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Title: Traffic Monitoring and analysis for source identification
Authors: LU LIMING
Keywords: website fingerprinting, Tor, side channel attack, edit distance, Distributed Denial of Service (DDoS) attack, probabilistic packet marking
Issue Date: 31-Aug-2010
Citation: LU LIMING (2010-08-31). Traffic Monitoring and analysis for source identification. ScholarBank@NUS Repository.
Abstract: Traffic source identification aims to overcome obfuscation techniques that hide traffic sources to evade detection. Common obfuscation techniques include IP address spoofing, encryption together with proxy, or even unifying packet sizes. On one hand, traffic source identification provides the technical means to conduct web access surveillance so as to combat crimes even if the traffic are obfuscated. Yet on the other hand, adversary may exploit traffic souce identification to intrude user privacy by profiling user interests. We lay out a framework of traffic source identification, in which we investigate the general approaches and factors in designing a traffic source identification scheme with respect to different traffic models and analyst?s capabilities. Guided by the framework, we examine three traffic source identification applications, namely, tracing back DDoS attackers, passively fingerprinting websites over proxied and encrypted VPN or SSH channel, and actively fingerprinting websites over Tor. In the analysis of identifying DDoS attackers, we find out that with the information of network topology, it is unnecessary to construct packet marks with sophisticated structures. Based on this observation, we design a new probabilistic packet marking scheme that can significantly improve the traceback accuracy upon previous schemes, by increasing the randomness in the collection of packet marks and hence the amount of information they transmit. We develop a passive website fingerprinting scheme applicable to TLS and SSH tunnels. Previous website fingerprinting schemes have demonstrated good identification accuracy using only side channel features related to packet sizes. Yet these schemes are rendered ineffective under traffic morphing, which modifies the packet size distribution of a source website to mimic some target website. However, we show that traffic morphing has a severe limitation that it cannot handle packet ordering while simultaneously satisfying the low bandwidth overhead constraint. Hence we develop a website fingerprinting scheme that makes use of the packet ordering information in addition to packet sizes. Our scheme enhances the website fingerprinting accuracy as well as withstands the traffic morphing technique. Extending from the passive website fingerprinting model, we propose an active website fingerprinting model that can be applied to essentially any low latency, encrypted and proxied communication channel, including TLS or SSH tunnels and Tor. Our model is able to recover web object sizes as website fingerprint features, by injecting delay between object requests to isolate the download of data for each object. The scheme we develop following the active model obtains high identification accuracy. It drastically reduces the anonymity provided by Tor. Through our study, we find that protecting user privacy involves tradeoff between communication anonymity and overheads, such as bandwidth overhead, delay, and sometimes even computation and storage. Currently, the most reliable countermeasures against traffic source identification are packet padding and adding dummy traffic. The aggressiveness of applying the countermeasures and the willingness to trade off the overheads impact the effectiveness of the anonymity protection.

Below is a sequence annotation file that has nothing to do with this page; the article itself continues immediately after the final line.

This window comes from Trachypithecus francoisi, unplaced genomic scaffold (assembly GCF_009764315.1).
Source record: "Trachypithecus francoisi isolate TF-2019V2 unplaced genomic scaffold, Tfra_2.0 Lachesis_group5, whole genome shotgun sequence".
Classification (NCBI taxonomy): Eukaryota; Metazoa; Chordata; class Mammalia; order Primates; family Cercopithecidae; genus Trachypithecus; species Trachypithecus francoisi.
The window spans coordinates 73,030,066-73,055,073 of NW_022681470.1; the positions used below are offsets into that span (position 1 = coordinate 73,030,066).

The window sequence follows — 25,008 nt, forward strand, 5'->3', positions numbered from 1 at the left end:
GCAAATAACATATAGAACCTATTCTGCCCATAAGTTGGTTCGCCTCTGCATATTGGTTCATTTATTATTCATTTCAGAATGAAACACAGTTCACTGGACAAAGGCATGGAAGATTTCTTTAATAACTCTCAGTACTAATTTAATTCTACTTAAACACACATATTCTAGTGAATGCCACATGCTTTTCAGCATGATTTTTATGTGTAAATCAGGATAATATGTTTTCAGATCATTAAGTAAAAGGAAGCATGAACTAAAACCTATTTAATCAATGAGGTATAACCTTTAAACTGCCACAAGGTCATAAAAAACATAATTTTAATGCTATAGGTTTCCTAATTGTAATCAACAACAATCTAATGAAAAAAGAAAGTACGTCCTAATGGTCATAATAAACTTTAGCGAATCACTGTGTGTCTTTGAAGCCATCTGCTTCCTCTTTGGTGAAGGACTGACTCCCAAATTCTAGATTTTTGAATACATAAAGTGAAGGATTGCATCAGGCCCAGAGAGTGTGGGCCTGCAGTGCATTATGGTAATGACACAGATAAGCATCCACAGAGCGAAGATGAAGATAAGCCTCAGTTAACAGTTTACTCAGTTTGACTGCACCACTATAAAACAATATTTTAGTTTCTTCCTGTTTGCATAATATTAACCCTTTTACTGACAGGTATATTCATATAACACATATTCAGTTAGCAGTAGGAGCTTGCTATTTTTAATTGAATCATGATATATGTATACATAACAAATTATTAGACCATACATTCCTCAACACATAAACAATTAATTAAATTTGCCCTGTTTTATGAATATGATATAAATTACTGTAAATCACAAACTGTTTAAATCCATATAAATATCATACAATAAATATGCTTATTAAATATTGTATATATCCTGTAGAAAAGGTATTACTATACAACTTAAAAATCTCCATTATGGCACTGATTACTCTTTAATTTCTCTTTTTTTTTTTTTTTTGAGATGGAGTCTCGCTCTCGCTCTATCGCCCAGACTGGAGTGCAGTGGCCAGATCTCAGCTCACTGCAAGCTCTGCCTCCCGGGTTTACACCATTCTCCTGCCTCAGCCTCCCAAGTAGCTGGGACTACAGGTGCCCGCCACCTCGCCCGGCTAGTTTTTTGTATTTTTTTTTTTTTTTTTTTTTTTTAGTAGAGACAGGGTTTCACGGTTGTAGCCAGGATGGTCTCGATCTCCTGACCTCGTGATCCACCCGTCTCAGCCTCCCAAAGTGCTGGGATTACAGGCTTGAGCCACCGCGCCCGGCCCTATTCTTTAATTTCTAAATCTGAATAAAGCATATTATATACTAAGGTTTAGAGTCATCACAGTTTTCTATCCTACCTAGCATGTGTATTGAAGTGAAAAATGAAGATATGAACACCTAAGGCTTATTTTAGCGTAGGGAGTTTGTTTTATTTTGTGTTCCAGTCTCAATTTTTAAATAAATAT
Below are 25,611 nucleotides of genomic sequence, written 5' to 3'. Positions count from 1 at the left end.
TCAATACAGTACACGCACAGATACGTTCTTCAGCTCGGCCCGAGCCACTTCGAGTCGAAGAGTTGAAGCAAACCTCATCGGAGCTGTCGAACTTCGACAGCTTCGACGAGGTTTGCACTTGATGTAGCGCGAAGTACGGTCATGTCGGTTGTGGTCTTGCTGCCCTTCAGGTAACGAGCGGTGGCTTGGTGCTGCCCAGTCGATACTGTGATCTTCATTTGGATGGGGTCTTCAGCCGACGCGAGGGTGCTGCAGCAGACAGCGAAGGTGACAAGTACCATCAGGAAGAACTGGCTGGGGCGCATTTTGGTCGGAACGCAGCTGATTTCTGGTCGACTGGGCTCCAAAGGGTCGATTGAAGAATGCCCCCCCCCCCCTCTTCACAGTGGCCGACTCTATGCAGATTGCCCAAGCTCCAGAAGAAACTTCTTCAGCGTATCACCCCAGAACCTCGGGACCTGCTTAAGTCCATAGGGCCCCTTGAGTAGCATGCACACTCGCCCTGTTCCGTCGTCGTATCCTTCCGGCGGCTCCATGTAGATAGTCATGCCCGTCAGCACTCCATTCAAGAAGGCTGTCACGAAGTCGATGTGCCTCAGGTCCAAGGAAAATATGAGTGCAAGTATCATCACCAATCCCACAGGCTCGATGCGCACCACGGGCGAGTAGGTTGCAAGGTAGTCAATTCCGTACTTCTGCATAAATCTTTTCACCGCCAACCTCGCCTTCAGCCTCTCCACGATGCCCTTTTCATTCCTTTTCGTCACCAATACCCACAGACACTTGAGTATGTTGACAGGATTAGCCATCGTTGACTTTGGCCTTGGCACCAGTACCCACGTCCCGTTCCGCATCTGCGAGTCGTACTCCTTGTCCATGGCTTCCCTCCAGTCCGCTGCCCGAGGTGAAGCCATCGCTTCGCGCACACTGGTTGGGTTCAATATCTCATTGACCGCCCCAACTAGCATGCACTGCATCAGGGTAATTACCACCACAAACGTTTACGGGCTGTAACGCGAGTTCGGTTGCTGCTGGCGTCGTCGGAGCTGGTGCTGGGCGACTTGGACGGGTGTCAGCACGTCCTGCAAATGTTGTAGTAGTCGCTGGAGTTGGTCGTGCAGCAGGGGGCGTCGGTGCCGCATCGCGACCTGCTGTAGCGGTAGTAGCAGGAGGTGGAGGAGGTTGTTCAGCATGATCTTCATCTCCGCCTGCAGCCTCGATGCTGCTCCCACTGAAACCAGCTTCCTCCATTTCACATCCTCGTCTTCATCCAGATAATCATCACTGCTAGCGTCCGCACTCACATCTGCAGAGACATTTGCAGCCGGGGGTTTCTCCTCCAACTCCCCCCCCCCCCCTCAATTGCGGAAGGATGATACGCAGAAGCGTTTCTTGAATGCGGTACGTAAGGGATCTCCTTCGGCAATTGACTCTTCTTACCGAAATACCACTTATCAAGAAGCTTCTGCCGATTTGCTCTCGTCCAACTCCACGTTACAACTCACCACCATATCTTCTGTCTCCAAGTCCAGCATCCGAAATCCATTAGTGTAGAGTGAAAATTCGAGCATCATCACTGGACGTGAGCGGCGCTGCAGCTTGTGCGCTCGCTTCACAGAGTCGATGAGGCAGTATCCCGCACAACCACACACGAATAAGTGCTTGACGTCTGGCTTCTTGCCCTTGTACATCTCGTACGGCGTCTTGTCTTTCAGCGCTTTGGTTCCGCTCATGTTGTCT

Appears in Collections:Ph.D Theses (Open)

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